UC Davis student artist uses paintings to communicate emotions
Although art has always been her calling, Sammy Sanchez-Monter, a third-year art studio major, was in denial at the beginning of her college career.
“My whole life I’ve been doing art, and initially coming into Davis I was an animal science major and then I switched to a animal biology major, and after taking some classes I wasn’t happy and even my parents would ask me ‘what are you doing, you should be an art major,’” Sanchez-Monter said.
After her second quarter at UC Davis, she switched to an art studio major and immediately noticed a difference.
“I was completely happy and my mood totally shifted, I was excited all over again, so that’s how I knew I should do art […] it was the best choice ever,” Sanchez-Monter said.
In addition to exploring her passion, Sanchez-Monter has developed a strong bond with other art studio majors.
“I’ve never experienced this much community within a major,” Sanchez-Monter said. “[In other majors] there’s that sense of competition but in our major everybody helps each other out even if you don’t ask for help, people give you suggestions on how to be better, and I noticed that community as soon as I made that switch.”
For Sanchez-Monter, painting has always been her primary medium, and she enjoys using vivid colors in her creations.
“I like painting because of the blending aspect of it, and you can make so many colors, the possibilities are endless for me and you can quickly make changes,” Sanchez-Monter said.
Sanchez-Monter has found inspiration from Frida Kahlo and often takes influence from her dreamlike style.
“I really like her not only for the work she does, but because she was very ahead of her time in that she didn’t conform to what people expected out of female artists,” Sanchez-Monter said. “She set her mind to doing something and she would do it no matter what other artists thought. I think that’s something I need to work on in my pieces — not caring what others think. It was amazing seeing her express herself no matter where she was, she painted whatever she wanted.”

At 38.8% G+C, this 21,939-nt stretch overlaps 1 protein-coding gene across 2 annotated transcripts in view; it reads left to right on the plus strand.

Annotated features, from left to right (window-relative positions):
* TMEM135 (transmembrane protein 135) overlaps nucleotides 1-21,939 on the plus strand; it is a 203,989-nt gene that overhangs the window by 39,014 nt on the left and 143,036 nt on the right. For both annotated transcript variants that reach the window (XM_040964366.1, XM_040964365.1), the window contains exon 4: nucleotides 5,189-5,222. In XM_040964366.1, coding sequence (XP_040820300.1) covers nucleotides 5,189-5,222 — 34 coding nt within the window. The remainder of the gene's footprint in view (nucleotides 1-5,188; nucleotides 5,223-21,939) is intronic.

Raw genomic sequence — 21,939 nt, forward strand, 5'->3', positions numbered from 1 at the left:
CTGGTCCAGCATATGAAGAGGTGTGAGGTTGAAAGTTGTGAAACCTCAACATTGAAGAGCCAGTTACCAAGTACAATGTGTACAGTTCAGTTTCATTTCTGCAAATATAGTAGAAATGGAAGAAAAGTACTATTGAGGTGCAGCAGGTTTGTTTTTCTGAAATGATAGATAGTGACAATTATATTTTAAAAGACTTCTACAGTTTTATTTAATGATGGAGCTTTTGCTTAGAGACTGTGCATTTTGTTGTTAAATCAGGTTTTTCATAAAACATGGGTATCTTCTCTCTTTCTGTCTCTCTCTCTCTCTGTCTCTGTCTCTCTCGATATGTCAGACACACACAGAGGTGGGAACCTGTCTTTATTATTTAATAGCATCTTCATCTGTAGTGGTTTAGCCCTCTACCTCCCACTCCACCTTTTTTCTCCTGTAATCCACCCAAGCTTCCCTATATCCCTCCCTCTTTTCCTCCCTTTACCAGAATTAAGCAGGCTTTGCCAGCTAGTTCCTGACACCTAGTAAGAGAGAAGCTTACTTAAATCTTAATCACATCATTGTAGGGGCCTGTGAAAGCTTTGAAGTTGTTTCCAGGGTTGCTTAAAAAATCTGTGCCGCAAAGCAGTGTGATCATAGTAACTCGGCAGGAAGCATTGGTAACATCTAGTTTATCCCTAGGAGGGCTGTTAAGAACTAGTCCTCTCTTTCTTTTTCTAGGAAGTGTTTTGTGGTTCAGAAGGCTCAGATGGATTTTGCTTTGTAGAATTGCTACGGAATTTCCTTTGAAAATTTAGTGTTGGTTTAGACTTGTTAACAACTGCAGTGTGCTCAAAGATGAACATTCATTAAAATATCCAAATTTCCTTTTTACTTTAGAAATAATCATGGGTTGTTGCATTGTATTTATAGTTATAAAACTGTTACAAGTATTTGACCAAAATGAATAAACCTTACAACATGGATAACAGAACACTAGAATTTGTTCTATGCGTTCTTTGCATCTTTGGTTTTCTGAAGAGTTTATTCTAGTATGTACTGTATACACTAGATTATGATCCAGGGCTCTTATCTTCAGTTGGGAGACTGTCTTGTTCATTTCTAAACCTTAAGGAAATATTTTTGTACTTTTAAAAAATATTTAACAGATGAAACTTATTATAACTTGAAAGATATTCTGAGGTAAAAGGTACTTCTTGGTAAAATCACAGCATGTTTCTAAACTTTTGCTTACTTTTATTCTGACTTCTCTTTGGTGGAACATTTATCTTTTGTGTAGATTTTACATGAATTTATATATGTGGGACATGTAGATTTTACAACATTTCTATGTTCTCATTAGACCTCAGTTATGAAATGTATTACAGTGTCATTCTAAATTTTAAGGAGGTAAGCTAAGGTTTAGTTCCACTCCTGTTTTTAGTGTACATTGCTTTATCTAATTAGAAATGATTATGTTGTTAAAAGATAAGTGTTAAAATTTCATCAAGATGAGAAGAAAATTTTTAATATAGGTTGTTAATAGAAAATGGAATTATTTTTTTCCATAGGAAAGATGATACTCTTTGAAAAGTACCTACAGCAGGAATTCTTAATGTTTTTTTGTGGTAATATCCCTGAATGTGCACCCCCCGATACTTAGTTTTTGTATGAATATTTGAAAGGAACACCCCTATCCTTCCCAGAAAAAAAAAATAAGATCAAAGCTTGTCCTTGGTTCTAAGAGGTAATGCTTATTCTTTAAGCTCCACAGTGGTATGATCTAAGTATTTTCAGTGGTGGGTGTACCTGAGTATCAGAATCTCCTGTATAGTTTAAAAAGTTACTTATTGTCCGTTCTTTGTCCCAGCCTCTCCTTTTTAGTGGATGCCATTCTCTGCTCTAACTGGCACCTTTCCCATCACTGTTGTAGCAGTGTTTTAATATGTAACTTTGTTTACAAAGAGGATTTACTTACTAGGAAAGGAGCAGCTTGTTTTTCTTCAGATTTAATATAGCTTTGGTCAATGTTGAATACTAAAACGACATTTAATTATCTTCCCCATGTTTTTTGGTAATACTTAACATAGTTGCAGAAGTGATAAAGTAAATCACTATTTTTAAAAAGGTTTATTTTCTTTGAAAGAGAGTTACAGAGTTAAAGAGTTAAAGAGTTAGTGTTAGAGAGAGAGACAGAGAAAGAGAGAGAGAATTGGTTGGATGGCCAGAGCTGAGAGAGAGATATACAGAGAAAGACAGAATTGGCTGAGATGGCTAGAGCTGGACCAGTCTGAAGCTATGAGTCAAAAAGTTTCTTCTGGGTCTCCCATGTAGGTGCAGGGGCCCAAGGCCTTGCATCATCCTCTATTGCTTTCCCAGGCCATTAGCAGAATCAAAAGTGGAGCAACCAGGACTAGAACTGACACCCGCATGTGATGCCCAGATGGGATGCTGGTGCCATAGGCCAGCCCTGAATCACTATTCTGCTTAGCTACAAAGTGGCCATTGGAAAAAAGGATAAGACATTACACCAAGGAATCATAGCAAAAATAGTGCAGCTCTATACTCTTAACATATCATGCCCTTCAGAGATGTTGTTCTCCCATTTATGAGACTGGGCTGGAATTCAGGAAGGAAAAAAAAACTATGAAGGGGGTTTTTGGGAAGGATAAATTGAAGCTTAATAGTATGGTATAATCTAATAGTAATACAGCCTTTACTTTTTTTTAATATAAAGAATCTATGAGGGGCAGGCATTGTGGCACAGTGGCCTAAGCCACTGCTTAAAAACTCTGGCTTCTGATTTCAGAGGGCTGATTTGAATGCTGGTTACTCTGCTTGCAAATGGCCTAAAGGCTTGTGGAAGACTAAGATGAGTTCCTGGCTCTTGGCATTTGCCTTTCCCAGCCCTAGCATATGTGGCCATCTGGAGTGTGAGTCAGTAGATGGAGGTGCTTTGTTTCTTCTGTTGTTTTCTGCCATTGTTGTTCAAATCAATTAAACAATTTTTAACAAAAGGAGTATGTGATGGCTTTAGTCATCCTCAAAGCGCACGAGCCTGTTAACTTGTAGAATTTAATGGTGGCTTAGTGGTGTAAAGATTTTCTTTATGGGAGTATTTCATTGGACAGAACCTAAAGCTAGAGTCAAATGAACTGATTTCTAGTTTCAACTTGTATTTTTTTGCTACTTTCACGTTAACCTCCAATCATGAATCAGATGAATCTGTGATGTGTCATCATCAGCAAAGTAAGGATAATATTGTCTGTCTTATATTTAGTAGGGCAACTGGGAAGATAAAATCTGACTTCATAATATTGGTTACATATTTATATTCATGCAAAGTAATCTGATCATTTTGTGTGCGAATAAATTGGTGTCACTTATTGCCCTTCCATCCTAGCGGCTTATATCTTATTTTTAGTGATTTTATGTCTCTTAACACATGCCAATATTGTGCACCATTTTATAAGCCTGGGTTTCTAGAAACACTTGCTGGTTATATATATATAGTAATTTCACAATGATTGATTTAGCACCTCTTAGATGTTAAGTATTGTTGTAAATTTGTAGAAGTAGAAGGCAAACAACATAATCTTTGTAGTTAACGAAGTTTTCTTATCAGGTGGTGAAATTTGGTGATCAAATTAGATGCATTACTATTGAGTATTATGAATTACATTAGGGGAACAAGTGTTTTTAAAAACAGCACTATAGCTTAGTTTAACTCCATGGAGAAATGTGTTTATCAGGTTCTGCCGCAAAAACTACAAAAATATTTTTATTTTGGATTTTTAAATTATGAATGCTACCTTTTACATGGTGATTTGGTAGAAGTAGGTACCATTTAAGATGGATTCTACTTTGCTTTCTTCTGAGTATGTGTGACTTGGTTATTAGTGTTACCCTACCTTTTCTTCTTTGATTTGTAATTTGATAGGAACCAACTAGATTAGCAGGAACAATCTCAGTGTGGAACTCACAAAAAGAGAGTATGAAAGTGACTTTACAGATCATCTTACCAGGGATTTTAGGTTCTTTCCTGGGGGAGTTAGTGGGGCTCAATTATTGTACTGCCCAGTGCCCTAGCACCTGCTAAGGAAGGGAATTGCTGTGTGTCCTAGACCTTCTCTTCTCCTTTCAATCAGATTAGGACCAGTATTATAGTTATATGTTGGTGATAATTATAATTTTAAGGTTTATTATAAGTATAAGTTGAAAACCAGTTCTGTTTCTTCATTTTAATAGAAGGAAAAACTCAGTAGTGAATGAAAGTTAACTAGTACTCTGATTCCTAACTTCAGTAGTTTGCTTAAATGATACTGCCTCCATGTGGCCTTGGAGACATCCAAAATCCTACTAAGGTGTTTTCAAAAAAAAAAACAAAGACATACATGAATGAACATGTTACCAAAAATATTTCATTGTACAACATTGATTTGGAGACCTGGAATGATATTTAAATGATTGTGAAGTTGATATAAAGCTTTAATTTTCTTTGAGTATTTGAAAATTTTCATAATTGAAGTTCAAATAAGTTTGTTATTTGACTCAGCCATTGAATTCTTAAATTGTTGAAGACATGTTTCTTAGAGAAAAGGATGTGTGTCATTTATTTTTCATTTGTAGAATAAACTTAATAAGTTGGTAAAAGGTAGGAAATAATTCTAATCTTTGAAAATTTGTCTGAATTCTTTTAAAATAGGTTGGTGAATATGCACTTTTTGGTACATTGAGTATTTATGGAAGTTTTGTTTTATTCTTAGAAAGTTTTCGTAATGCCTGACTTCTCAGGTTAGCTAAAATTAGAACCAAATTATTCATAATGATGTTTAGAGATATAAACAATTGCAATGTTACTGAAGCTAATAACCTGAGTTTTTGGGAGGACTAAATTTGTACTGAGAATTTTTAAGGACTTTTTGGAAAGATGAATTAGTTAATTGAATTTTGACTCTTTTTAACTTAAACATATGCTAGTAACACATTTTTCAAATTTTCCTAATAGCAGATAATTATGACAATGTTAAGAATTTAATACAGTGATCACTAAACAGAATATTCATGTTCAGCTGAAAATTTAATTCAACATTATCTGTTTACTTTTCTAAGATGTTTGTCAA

Sometimes Sanchez-Monter feels that her realistic style can be frustrating and never feels like her work is complete.
“My art style is very realistic especially with my paintings, I’m still working on it because sometimes I kind of tend to be a perfectionist, but I’m working on that and expanding my technique in being more gestural with my brush strokes or being more free with the energy that I put into my work,” Sanchez-Monter said.
Sanchez-Monter feels that art acts as a diary without words and utilizes it to convey her emotions or stresses she faces.
“I can spend hours painting and forget other things are important too like eating or going to the bathroom,” Sanchez-Monter said. “When I paint I think about things but in a new perspective. In the end I feel very relaxed.”
Even though Sanchez-Monter is very open in her art, she is constantly pushing herself to be more vulnerable.
“My style overall has evolved in that it is more serious, and especially this year I’ve told myself I want to make my pieces more vulnerable and raw and not hold back,” Sanchez-Monter said.
Sanchez-Monter’s connection to art goes beyond the canvas as she finds her work to be very therapeutic. Although she often shares her artwork with her friends to get their opinions, she keeps some pieces to herself.
“In my free time I paint or draw for myself because of the emotional release I get. I can choose to share it and most pieces I create I do show my friends and some I just keep personal and I don’t feel the need to share it, it’s just for me kind of a time-lapse,” Sanchez-Monter said.
In the summer of 2016, Sanchez-Monter was invited by a family friend to paint a mural at a Larson Park elementary school, which had been experiencing many problems with graffiti and tagging.
“Even as I was painting people would come up to me and say ‘it’s going to get tagged eventually,’ but I’d also get like ‘oh it’s so beautiful’ so it was very conflicting,” Sanchez-Monter said.
The mural was revealed at a local festival and Sanchez-Monter left part of the mural blank so the youth could help her paint the last part to complete it.
“It was really cute, everyone was taking pictures and I went back recently and it hasn’t been tagged so people appreciated it,” Sanchez-Monter said. “I was really happy about that, it was my first mural and I went back and it was spotless still, it was definitely my biggest accomplishment.”
In the future, Sanchez-Monter would love to make art full-time but plans to be an art professor due to the influence and inspiration she has received from some of her professors at UC Davis.
“I’ve talked to my professors and just seeing how passionate they are has inspired me to pursue the art professor pathway,” Sanchez-Monter said. “But if I could be an artist and just do that, that’d be the dream.”
Written by: Abigail Wang — email@example.com